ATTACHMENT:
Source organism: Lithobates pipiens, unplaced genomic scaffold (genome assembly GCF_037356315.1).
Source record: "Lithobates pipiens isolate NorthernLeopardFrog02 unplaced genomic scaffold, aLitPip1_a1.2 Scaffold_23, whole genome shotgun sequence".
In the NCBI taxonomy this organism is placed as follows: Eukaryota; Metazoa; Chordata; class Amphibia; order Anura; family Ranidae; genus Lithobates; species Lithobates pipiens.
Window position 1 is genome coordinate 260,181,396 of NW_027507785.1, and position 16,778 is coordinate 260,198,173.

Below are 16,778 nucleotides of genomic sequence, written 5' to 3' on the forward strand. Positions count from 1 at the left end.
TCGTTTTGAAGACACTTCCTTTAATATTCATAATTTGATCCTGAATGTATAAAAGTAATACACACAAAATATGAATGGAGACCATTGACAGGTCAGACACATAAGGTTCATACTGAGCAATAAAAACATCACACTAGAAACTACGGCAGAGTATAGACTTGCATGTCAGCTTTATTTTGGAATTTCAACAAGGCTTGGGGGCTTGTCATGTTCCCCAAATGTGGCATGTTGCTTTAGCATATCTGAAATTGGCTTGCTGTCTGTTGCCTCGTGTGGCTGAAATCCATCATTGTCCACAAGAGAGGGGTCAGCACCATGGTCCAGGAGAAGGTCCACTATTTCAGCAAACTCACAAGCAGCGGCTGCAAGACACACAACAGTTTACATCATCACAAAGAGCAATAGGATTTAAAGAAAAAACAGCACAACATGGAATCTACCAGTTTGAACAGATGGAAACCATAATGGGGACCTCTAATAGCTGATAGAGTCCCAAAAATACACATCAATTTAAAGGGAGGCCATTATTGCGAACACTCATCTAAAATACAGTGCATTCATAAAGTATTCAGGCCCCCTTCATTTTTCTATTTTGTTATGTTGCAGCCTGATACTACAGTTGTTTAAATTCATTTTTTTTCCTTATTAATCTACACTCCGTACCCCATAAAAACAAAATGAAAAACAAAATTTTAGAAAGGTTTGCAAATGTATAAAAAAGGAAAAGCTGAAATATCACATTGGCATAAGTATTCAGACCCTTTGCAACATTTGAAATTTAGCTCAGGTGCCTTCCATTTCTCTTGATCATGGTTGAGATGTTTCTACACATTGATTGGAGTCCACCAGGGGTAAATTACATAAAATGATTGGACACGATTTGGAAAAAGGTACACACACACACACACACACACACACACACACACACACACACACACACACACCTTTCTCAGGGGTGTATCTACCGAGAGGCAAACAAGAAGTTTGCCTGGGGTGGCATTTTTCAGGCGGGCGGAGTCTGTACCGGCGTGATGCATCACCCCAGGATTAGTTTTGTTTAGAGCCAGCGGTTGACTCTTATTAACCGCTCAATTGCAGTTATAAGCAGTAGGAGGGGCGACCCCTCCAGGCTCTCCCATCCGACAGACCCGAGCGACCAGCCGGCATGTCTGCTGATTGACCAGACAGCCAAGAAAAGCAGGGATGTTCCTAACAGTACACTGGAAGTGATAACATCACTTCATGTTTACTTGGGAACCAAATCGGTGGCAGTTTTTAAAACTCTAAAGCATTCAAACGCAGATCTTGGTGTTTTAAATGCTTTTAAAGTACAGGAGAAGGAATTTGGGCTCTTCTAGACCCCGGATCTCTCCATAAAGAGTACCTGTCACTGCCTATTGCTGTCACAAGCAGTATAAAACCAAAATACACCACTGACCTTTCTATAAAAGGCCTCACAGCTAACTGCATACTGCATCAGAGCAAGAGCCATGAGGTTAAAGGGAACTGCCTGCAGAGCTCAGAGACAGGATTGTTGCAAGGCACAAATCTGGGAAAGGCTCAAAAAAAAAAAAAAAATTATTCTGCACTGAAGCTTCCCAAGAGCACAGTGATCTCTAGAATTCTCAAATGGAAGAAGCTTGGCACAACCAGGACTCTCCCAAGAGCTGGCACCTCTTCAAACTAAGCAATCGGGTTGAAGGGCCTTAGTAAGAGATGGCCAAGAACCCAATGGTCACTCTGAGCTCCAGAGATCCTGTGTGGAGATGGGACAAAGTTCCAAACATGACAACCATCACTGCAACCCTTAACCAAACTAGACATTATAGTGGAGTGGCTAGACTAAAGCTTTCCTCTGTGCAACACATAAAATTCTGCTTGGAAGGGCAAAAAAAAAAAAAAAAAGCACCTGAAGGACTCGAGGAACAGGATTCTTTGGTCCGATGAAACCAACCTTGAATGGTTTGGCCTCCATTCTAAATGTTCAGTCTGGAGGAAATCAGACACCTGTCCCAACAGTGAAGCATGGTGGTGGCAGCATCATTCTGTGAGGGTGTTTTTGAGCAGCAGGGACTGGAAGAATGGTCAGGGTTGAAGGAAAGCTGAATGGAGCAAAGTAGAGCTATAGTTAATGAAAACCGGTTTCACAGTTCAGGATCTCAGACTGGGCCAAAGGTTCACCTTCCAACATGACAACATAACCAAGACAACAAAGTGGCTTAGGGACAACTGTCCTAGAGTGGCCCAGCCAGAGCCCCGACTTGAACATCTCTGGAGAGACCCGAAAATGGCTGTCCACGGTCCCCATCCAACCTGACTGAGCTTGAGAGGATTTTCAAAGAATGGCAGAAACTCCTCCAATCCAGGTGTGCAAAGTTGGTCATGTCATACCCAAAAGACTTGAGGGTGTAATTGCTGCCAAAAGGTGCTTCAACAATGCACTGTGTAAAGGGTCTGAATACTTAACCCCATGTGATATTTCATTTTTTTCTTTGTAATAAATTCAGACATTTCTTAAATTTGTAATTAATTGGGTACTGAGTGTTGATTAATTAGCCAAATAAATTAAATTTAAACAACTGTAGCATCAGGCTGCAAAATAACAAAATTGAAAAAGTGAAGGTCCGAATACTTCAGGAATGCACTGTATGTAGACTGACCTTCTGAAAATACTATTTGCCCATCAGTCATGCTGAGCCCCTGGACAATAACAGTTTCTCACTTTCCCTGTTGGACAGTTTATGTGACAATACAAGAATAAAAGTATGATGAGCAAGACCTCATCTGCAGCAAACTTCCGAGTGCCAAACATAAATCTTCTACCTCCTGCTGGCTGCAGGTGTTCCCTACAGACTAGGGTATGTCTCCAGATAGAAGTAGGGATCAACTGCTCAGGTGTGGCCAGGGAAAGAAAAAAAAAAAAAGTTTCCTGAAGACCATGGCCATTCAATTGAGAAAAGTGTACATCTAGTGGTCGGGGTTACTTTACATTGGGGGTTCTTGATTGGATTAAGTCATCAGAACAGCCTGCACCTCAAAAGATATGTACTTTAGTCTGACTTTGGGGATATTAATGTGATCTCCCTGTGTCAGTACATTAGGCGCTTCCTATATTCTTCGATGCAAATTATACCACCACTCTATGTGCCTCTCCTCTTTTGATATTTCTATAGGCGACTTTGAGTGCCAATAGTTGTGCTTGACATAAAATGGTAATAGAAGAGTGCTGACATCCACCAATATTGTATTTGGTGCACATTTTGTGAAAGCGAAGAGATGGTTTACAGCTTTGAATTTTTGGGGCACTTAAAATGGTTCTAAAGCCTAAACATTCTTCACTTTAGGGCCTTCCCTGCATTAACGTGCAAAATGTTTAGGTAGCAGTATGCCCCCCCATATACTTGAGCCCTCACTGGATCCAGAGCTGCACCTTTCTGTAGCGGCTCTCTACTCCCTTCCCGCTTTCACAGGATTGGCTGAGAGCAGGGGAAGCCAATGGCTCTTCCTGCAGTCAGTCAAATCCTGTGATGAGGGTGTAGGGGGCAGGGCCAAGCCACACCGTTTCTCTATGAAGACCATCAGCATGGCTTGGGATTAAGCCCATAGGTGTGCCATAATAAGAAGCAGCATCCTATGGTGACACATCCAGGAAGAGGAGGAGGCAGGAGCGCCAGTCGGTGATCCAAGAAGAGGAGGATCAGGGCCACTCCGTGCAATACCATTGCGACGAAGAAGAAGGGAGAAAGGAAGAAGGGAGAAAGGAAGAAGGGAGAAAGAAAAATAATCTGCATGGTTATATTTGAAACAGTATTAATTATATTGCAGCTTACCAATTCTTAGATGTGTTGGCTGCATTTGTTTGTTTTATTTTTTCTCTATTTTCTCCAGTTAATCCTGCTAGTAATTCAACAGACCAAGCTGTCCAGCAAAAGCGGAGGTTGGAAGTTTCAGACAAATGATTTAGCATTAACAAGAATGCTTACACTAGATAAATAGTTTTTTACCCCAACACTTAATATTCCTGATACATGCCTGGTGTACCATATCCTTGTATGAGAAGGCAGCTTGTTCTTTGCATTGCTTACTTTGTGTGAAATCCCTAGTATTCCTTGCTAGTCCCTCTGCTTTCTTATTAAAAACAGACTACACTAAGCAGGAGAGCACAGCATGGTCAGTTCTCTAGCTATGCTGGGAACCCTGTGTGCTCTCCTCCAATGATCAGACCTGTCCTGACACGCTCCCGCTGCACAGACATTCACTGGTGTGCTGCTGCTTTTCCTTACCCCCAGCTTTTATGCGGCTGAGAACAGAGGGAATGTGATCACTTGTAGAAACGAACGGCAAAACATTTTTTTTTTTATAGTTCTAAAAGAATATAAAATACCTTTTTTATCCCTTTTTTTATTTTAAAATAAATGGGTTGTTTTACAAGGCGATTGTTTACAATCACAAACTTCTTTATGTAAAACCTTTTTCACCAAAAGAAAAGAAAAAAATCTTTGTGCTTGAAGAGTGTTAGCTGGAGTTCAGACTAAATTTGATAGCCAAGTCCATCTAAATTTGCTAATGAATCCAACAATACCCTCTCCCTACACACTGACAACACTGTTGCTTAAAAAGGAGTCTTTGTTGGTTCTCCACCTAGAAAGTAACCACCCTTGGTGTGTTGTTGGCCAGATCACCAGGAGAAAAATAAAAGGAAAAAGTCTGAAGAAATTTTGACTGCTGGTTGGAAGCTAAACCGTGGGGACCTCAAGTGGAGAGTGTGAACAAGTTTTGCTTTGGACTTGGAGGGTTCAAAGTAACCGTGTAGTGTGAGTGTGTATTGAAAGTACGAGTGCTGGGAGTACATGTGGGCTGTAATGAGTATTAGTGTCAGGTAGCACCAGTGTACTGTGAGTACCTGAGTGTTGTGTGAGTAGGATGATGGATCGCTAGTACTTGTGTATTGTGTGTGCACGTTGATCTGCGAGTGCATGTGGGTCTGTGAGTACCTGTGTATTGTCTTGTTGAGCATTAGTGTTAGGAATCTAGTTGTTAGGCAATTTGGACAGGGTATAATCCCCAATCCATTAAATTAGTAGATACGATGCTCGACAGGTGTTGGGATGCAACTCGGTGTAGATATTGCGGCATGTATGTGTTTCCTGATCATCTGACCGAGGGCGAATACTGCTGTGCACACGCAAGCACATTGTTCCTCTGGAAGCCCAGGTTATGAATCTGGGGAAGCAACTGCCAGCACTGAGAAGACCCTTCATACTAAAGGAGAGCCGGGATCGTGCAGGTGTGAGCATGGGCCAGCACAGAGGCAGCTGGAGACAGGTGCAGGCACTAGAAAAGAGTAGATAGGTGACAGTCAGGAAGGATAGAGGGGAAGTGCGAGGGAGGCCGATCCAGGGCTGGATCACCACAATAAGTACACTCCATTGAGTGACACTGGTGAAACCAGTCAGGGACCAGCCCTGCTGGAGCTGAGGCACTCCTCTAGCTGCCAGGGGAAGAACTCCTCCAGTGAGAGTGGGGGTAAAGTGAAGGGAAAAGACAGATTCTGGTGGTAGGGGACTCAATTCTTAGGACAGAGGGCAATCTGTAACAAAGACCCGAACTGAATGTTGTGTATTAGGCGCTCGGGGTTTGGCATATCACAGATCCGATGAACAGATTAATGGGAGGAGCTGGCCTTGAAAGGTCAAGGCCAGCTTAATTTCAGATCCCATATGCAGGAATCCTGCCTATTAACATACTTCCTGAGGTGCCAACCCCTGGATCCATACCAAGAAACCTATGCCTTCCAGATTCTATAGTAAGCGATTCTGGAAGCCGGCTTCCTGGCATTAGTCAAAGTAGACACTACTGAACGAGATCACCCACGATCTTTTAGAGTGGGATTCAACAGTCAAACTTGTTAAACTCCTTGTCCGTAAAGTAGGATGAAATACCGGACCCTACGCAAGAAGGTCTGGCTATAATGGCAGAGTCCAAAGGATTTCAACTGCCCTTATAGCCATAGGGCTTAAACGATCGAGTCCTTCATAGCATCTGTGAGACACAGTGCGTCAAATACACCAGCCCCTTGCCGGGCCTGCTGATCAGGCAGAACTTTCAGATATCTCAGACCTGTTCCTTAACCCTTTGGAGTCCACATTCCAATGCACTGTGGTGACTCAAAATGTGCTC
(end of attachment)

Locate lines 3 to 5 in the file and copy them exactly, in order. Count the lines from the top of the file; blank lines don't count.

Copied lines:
In the NCBI taxonomy this organism is placed as follows: Eukaryota; Metazoa; Chordata; class Amphibia; order Anura; family Ranidae; genus Lithobates; species Lithobates pipiens.
Window position 1 is genome coordinate 260,181,396 of NW_027507785.1, and position 16,778 is coordinate 260,198,173.

Below are 16,778 nucleotides of genomic sequence, written 5' to 3' on the forward strand. Positions count from 1 at the left end.